You will probably need a bunch more nose ballast now with the added power. Traction may now be an issue, and tire pressures might need to be tweaked...you may now experience tire shake. Also, consider that if you pick up 10 MPH, it will take more distance or more aggressive braking to get stopped. Adding more power will place higher demands on your oil. If you love your motor, feed it a 50W. Get an oil filter that is easily inspected like an Oberg or a System One. Use a coarse filter screen if you run heavy weight oil, and check it frequently for flakes and signs of a spun bearing. They happen when shock loads increase and detonation visits. If you catch a failing bearing as soon as it starts to happen, you can sometimes pull the pan and roll in a new bearing. When I started running 50% and experienced bearing failures, I started keeping a spare set of rod and main bearings in the trailer. Consider running more main bearing clearance than you normally would. After two major bearing failures that cost me crankshafts, I now run .004-.005" on the mains, straight SAE 50 oil, and a Titan oil pump adjusted to 80 PSI. More oil through the bearing means less heat. Note that more clearance is not good if you aren't going to run a heavier oil and a real oil pump. I also went to King bearings. They make a wide variety of oversized bearings to let you run whatever clearance you need. Their bearings are softer, have much thicker layer of material, and even come in a fully grooved version. As long as you run a big pump, fully grooved bearings can be good. Most folks say that the groove removes surface area from the load side of the bearing. That's true, but it helps keep oil in the bottom of the bearing and helps get more oil to the rod bearings. The theory is, you want to move A LOT of oil though the system, and that will help. Sure, you'll lose some power to the parasitic drag of all that oil flying around. Big deal...personally, I'm tired of buying crankshafts and this has worked perfectly for me for several seasons. The bearings all look perfect now after every season of racing.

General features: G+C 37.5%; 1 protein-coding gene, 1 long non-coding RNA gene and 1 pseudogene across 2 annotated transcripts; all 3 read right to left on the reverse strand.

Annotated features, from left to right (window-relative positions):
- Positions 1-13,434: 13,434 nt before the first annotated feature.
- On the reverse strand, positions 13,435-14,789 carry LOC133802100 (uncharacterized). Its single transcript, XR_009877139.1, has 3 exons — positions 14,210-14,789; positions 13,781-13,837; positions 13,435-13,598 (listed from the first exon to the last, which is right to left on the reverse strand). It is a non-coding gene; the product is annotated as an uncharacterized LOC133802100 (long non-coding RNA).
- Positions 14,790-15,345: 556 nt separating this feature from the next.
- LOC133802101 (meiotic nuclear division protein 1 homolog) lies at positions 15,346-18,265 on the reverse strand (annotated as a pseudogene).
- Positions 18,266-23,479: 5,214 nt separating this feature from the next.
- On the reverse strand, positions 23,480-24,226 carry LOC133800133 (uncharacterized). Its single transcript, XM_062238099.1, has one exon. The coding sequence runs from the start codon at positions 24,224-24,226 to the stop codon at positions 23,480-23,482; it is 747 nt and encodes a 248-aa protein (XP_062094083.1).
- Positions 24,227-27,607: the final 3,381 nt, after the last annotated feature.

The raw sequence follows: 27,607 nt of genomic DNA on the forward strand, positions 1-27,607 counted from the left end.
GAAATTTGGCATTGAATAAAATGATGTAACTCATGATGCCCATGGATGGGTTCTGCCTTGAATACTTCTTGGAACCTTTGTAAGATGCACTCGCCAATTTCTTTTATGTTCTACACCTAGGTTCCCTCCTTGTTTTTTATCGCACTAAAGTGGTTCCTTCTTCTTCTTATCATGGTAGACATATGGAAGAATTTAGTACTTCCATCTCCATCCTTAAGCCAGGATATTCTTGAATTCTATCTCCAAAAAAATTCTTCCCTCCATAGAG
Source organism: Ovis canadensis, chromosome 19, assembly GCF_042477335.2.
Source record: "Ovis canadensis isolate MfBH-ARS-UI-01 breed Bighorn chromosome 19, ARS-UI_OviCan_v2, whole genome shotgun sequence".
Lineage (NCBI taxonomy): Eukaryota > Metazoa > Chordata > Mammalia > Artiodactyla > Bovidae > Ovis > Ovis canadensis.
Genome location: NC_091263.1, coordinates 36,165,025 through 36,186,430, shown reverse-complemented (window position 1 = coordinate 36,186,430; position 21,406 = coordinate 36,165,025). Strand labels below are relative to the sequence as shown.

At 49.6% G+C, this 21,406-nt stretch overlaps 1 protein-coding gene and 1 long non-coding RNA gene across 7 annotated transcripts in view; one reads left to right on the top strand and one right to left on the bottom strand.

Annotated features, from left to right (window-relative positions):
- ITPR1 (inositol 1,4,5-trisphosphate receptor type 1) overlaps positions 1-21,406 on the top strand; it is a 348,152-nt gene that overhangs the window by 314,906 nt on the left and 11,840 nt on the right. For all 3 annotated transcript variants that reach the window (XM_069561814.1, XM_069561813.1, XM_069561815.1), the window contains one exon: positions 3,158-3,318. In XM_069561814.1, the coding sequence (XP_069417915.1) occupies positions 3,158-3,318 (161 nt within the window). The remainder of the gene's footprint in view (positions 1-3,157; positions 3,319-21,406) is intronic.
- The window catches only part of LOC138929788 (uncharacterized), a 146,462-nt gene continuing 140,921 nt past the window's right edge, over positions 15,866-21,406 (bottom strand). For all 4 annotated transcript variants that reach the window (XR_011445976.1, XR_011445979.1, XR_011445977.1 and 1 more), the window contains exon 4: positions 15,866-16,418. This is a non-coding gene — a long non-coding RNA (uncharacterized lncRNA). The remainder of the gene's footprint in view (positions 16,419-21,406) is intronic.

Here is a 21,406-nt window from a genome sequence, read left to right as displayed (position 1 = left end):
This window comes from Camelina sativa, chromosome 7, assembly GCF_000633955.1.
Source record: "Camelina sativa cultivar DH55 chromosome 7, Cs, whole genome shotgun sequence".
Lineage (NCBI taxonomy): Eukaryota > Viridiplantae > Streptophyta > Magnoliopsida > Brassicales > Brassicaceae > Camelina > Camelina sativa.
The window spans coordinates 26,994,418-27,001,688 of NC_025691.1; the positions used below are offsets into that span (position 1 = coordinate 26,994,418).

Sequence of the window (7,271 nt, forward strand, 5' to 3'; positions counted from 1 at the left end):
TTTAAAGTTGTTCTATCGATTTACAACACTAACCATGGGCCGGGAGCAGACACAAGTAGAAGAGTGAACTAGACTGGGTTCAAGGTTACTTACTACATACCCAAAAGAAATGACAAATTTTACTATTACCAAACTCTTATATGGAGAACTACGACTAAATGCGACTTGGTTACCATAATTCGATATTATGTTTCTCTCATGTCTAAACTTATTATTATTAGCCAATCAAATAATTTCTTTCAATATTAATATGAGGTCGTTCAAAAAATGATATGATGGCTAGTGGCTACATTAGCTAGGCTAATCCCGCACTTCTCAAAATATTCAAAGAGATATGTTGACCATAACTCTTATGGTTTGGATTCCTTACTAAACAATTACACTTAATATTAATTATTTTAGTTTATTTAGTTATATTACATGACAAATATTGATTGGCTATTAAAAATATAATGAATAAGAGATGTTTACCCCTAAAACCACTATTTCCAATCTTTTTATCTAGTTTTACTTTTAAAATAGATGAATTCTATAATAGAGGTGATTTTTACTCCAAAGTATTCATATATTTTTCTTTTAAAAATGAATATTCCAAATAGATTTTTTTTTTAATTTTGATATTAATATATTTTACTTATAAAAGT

Since the SAE50 oil is very thick and you are likely running a bronze gear on your mag, you will probably want to preheat the oil somehow. Heat the oil first and pour it in or use a pan warmer. I built a 7 quart steel vessel with a heater probe in it and a heat blanket around it. When the gauge says 180°, I hook up an air hose to the top and connect a hose out the bottom to the oil gallery on the side of the block. I open a valve and it pre-lubes the motor with hot oil. I stop before all the oil is gone from the can so I don't fill the galleries with air (you can hear it). Since I check the filter and change oil after every pass, this helps chase the air out of the filter and gets the new, warm oil into the motor in about 60 seconds.